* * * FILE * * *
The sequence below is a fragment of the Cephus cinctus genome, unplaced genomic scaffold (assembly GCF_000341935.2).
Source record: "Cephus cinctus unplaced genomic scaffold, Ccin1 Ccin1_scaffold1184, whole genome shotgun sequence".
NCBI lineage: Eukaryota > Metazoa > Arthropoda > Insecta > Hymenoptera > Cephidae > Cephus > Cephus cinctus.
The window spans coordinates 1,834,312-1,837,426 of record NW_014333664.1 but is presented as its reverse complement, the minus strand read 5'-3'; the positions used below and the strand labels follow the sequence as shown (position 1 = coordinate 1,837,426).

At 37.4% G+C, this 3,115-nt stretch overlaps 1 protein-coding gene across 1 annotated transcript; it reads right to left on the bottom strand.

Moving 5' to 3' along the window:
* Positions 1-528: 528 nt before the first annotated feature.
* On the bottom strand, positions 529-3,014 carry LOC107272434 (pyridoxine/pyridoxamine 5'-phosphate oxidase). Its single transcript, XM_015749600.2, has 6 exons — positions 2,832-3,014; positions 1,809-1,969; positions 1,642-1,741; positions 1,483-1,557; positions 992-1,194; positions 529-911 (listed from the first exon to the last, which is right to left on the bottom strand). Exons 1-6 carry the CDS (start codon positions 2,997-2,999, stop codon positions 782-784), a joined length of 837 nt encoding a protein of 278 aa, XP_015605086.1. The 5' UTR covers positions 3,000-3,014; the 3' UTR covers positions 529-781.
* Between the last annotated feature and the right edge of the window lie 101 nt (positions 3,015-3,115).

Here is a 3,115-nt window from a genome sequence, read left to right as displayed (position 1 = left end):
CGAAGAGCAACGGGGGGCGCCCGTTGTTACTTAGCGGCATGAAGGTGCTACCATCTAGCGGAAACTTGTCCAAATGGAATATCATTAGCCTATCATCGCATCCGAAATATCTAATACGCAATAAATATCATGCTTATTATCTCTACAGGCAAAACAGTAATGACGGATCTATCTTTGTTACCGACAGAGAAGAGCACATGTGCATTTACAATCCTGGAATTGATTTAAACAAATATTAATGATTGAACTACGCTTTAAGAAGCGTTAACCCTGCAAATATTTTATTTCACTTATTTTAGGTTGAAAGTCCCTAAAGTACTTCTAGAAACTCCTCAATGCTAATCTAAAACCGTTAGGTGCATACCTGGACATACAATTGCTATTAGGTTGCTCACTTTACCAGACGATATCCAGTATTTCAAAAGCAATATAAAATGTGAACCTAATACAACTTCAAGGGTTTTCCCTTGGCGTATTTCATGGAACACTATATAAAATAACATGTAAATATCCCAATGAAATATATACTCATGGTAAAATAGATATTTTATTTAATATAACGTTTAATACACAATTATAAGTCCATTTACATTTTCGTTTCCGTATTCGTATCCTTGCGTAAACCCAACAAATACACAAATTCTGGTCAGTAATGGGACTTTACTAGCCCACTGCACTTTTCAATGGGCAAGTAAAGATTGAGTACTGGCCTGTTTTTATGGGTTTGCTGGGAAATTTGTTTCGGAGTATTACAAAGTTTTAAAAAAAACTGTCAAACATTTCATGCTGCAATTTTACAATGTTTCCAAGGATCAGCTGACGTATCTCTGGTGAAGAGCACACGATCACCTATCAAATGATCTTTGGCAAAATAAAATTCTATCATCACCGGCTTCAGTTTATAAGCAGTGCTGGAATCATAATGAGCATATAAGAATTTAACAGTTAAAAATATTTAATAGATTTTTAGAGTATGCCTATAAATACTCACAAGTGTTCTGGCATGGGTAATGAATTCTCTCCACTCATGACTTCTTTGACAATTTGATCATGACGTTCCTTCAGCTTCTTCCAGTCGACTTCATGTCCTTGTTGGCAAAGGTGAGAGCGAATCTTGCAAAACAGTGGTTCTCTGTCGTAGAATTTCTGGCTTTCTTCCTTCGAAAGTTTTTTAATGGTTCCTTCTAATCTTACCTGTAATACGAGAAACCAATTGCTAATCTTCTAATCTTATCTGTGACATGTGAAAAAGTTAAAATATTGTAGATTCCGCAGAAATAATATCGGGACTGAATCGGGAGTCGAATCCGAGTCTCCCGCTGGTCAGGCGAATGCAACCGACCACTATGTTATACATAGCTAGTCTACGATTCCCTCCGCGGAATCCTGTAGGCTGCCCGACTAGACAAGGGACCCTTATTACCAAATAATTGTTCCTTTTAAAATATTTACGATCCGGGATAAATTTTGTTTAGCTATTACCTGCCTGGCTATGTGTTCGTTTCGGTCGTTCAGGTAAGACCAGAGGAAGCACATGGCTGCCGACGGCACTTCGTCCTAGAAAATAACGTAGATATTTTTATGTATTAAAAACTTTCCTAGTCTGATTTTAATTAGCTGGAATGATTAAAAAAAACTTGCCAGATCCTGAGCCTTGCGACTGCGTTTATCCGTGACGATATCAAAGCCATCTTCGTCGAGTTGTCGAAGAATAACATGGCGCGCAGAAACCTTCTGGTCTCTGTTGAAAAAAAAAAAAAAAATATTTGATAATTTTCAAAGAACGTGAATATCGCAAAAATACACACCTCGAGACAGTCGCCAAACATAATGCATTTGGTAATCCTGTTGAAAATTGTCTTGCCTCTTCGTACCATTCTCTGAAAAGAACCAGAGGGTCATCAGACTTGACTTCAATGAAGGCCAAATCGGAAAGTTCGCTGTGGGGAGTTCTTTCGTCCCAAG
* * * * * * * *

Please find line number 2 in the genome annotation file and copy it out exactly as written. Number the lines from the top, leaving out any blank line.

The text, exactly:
Source record: "Cephus cinctus unplaced genomic scaffold, Ccin1 Ccin1_scaffold1184, whole genome shotgun sequence".